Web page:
Take some time. Sometimes, a great disruption is a change in how you spend your time. Again, this can be simple: swap and hour of binge watching for an hour of walking. Even small, low time commitment disruptions can be incredibly impactful. This can also mean, take time when jumping S-curves. Not all disruptions need to be instant and drastic. Slow, gradual change can be impactful too.
Make a temporary change. Not all disruptions need to be permanent. Sometimes even a temporary change of location can be a disruption to your routine and therefore, your life. If you’re able to take a vacation, consider doing so. New scenery can inspire us or reset us. If you can’t leave town, maybe change where you work (stop working at the kitchen table, and sit outside). Light a candle that reminds you of a place you love or even visited once and makes you feel happy and comforted.
Meet new people. Join a Facebook group or attend a networking event with people of like-minded passions, careers, or interests. Meeting new people can inspire you to pursue hobbies, or make career changes. Networking opportunities are a great way to shift some S-curve in your life. Sign up for a virtual meet-up to participate in a discussion you don’t know a lot about, but want to learn more on.
Try not to be afraid. Change is of course scary and comes with some level of risk. However, when we are vulnerable or take risks, sometimes we are met with the biggest rewards. The more guarded or stuck in our ways we become, the less we can evolve. It makes it far more challenging to change S-curves or meet new people or embrace potential new opportunities.
Think of yourself. When making changes to YOUR routine, it is important to think about what is best for YOU. Of course, if you have a partner or a family, they need to be taken into account too. However, you should do your best to make the choices that are best for you and not fear external judgments or opinions.
Breaking from your routine can be wildly intimidating, and downright uncomfortable at times. Routines keep us on track, eliminate distractions and can even give some peace to our hectic lives. However, welcoming disruptions and embracing the unfamiliar by trying new things can lead to some major highlights in life.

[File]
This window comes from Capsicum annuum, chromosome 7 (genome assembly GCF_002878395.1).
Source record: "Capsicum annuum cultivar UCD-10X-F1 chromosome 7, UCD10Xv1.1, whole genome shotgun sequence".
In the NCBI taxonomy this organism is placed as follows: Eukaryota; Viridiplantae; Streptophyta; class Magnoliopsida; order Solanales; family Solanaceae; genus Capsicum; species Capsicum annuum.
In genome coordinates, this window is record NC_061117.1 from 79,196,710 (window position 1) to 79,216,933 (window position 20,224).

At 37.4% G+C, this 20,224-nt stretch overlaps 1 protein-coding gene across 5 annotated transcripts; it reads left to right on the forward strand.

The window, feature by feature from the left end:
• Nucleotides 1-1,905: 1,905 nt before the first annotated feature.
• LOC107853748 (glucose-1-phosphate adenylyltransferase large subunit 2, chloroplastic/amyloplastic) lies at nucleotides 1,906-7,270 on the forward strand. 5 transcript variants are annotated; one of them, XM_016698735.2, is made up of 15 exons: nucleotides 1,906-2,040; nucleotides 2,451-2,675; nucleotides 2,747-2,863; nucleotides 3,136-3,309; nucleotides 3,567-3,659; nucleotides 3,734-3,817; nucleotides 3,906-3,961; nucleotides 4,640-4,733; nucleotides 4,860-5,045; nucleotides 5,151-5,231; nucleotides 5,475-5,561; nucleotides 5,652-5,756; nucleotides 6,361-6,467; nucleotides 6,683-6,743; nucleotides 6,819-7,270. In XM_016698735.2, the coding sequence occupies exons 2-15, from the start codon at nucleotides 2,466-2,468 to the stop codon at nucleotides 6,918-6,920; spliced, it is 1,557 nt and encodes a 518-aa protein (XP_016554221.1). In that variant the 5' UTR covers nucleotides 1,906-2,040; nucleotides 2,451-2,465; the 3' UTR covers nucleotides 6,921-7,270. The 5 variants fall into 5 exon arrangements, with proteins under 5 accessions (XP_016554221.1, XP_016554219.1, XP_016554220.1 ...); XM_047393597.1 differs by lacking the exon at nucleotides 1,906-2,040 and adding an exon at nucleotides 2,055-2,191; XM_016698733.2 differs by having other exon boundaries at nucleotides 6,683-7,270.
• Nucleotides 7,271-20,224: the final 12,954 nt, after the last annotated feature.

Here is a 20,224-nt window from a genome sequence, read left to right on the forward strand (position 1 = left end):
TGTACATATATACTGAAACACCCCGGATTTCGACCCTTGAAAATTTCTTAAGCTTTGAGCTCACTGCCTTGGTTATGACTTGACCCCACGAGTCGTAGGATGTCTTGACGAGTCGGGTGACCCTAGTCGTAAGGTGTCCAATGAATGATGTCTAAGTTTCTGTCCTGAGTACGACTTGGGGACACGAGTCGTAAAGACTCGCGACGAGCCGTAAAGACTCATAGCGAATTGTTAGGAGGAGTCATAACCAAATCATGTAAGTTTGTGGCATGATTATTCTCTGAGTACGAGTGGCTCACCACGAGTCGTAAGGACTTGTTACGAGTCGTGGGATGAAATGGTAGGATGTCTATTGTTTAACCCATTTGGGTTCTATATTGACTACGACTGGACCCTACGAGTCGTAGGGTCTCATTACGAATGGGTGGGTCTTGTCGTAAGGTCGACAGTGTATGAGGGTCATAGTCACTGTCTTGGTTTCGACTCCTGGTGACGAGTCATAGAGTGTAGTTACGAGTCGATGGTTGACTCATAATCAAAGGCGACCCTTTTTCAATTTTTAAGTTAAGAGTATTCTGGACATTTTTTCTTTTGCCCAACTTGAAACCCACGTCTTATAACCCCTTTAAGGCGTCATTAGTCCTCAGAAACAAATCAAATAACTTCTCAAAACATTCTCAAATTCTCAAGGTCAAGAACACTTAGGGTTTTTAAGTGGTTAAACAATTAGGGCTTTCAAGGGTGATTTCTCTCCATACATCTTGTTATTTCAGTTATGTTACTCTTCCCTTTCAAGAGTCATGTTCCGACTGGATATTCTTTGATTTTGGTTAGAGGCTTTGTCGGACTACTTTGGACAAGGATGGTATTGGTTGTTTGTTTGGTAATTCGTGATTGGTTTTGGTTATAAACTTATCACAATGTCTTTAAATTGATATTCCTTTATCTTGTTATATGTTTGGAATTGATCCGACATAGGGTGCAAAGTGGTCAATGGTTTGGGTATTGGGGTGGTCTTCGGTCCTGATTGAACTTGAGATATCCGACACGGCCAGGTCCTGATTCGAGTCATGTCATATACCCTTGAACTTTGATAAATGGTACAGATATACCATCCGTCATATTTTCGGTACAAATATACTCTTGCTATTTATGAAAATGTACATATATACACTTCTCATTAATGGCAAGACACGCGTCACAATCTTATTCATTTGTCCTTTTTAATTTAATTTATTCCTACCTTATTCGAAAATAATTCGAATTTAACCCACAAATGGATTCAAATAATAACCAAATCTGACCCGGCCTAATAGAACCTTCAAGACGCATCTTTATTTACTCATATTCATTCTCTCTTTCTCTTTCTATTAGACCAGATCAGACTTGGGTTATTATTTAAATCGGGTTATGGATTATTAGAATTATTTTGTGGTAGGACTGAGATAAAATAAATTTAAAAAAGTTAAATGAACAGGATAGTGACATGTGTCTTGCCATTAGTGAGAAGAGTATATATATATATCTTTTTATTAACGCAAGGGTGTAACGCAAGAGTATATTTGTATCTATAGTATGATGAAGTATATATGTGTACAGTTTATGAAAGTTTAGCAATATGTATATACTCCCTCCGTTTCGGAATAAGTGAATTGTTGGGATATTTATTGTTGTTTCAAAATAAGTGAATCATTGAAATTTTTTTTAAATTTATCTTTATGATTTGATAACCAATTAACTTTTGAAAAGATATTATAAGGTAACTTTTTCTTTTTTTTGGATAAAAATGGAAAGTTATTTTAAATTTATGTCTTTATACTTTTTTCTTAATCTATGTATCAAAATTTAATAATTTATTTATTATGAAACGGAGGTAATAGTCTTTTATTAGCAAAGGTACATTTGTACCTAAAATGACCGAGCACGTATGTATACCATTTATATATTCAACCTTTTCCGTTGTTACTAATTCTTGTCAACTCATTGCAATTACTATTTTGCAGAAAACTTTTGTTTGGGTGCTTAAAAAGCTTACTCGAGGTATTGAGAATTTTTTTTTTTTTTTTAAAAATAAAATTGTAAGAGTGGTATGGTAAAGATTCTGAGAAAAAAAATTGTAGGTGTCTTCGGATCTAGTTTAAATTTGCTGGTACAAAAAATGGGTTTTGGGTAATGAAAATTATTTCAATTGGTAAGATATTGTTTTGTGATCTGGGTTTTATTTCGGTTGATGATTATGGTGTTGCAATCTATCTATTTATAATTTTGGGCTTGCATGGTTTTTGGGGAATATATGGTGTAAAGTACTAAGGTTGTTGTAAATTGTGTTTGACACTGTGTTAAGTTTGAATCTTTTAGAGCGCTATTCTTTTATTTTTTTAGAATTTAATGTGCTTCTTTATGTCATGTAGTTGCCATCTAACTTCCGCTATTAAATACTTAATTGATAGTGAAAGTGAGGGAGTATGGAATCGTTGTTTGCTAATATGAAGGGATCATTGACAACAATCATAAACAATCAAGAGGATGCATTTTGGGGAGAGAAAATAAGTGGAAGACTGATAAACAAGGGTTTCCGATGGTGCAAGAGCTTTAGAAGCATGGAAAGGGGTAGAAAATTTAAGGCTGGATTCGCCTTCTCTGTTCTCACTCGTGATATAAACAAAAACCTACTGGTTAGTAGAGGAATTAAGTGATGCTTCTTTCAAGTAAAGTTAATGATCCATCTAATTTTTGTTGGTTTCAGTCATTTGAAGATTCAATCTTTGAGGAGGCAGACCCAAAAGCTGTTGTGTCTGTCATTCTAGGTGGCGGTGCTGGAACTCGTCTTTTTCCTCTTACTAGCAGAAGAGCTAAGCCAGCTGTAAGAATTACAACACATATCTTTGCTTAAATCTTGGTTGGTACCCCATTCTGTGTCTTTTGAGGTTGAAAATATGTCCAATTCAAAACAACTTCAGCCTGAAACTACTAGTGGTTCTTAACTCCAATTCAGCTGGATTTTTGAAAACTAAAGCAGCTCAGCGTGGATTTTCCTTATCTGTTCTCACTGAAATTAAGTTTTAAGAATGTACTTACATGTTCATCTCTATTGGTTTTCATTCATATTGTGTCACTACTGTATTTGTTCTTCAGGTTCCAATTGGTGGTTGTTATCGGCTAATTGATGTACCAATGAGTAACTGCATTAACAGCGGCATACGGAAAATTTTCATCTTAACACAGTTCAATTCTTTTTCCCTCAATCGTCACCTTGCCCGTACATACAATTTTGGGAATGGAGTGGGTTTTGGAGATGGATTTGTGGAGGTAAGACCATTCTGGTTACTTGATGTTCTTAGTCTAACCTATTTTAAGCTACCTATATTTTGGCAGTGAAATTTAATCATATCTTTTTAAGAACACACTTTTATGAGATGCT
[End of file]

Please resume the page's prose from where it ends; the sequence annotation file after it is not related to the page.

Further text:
Jumping S-curves requires a great dedication to your strengths. For some high achievers or high achieving companies, it can be challenging to identify our own strengths. Whitney Johnson offers methods to discover those strengths including keeping “an eye out for those compliments you habitually dismiss, not because you are being coy, but because this little ‘thing’ feels as natural to you as breathing.” In other words, what feels easy to us may not be so to someone else, and thus we are habitually dismissing our distinctive strengths.
Recent generations have disrupted so much. People no longer think the corporate world is the “safest” option. Folks are no longer staying at jobs for 10 or 15 years and embracing mobility. People are getting married and having kids later in life. We are disrupting all types of choices as a society; we need to have the same confidence to disrupt our own lives.
I want to hear from you. Have you made any disruptions to your life? Were you happy or not fully satisfied with how it played out? Are there any disruptions you are considering making? What is holding you back? Please share in the comments below or on my social media.